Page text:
• Is there a generic alternative to the medicine you’re prescribing?
    • Are there any brochures or other printed material that I can take with me? What websites do you recommend?

    Don’t hesitate to ask any other questions that arise during your appointment.

    What to expect from your doctor

    Your doctor is likely to ask you a number of questions, including:

    • When did your symptoms begin?
    • Have your symptoms been continuous or occasional?
    • How severe are your symptoms?
    • Have you noticed any changes in your skin, such as redness, bumps or flushing?
    • Have you noticed any changes in vision?
    • What, if anything, seems to improve your symptoms?
    • What, if anything, appears to worsen your symptoms?

    Tests and diagnosis

    There are no specific tests or procedures for diagnosing ocular rosacea. Instead, your doctor will likely make a diagnosis by:

    • Reviewing your signs and symptoms
    • Taking your medical history
    • Examining your eyes and eyelids

    Treatments and drugs

    The goal of therapy for ocular rosacea is to manage the condition. There is no specific cure.


    Doctors typically prescribe oral antibiotics, such as tetracycline, doxycycline (Doryx, Oracea, others), erythromycin or minocycline (Dynacin, Minocin, others), for severe ocular rosacea. Rarely, your doctor may also prescribe the temporary use of oral antibiotics or corticosteroids to reduce inflammation. Artificial tears may be helpful to combat the dryness, but some tear preparations designed to alleviate redness can make the redness worse, especially when the drops are discontinued after long-term use.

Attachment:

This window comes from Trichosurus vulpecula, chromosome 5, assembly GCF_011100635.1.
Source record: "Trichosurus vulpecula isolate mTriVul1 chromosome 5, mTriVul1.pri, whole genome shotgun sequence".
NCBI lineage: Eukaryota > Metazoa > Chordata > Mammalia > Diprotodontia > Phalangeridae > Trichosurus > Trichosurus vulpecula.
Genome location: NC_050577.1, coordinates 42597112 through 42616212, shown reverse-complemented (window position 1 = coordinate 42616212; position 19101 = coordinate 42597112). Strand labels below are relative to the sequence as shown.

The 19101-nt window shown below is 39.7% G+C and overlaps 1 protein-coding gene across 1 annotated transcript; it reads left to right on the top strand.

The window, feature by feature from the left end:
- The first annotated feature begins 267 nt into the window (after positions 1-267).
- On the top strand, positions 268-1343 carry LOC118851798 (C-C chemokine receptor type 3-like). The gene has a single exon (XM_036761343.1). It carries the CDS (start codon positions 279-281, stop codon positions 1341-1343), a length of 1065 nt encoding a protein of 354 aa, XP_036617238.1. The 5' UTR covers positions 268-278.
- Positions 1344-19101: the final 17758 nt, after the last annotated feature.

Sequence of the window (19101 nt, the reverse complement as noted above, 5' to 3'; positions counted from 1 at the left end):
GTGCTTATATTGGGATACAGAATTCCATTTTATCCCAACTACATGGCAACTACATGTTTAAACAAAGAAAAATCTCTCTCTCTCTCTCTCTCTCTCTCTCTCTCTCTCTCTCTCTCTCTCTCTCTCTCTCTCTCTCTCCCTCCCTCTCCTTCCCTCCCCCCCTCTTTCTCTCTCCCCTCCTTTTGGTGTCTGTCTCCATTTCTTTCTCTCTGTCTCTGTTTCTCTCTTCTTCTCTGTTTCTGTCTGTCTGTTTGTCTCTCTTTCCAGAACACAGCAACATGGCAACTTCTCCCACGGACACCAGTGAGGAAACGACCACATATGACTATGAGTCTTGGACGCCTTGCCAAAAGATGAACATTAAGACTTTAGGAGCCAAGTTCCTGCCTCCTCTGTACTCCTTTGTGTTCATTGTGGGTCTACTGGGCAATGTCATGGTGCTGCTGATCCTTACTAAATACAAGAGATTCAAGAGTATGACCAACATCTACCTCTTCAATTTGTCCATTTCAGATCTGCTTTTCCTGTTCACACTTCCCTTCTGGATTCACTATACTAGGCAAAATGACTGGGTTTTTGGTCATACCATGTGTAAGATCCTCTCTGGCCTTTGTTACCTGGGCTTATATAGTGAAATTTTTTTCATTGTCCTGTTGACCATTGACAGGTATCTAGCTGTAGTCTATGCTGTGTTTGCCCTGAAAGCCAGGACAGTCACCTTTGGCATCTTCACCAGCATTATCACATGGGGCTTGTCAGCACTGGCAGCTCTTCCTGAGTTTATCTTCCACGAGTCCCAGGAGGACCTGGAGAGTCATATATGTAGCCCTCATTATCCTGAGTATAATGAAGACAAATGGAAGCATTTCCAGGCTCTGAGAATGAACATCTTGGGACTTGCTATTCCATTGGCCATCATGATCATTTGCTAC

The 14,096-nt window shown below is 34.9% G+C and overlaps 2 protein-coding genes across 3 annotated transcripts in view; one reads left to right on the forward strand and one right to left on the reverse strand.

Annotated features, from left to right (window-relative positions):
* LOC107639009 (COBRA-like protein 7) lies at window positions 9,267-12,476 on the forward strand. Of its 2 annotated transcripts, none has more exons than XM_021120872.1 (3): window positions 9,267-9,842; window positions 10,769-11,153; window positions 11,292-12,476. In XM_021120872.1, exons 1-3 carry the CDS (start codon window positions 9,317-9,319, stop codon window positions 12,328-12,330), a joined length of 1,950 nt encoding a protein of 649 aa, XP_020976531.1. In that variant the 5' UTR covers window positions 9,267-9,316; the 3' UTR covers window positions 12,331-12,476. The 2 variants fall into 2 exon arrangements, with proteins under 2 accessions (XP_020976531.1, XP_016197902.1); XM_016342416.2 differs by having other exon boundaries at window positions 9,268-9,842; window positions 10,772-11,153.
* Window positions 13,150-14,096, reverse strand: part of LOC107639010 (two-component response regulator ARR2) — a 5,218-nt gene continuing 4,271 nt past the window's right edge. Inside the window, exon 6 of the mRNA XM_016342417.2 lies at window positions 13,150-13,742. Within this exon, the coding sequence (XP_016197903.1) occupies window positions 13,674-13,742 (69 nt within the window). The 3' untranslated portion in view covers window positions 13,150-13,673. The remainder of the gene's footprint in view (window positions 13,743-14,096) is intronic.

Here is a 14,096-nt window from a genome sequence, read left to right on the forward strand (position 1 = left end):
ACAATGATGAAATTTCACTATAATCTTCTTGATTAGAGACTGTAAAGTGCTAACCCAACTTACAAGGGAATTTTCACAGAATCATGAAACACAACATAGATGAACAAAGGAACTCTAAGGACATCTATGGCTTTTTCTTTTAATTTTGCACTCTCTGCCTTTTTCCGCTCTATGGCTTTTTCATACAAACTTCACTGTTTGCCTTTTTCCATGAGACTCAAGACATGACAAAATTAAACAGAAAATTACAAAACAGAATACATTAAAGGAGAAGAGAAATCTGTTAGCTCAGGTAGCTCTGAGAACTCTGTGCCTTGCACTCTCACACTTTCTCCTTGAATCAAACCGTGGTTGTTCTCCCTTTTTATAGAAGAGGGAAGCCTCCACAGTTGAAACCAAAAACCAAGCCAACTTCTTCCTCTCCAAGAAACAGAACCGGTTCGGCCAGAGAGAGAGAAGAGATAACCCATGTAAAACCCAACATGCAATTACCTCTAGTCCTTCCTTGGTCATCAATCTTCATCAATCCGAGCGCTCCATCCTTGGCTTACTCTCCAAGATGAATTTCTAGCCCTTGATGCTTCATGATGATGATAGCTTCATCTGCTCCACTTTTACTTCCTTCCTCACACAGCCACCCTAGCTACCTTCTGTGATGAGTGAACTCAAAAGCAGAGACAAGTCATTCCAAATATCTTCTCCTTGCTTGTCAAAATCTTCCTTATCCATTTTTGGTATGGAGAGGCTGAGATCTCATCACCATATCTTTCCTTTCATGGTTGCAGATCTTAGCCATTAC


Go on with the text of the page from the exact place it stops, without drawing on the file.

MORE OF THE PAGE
Lifestyle and home remedies

    To manage your ocular rosacea, the following may bring some symptom relief:

    • Use artificial tears to relieve dryness. Ask your doctor for guidance.
    • Keep your eyelids clean by gently washing them daily with warm water or a product your doctor recommends.
    • If you wear contact lenses, you may want to forgo wearing your contacts during flare-ups, especially if your symptoms include dry eyes.


    There’s no known way to prevent ocular rosacea, but you can take steps to control your symptoms.

    • Continue your treatment plan. Even if it clears completely, ocular rosacea is likely to return. Keep taking the medications your doctor prescribes and cleanse your eyelids daily.
    • Avoid things that trigger rosacea, if possible. Find out what the triggers are, if any, that worsen your ocular rosacea and take steps to prevent or avoid them. Extreme temperatures, sun exposure, spicy foods, alcohol and stress all can trigger ocular rosacea.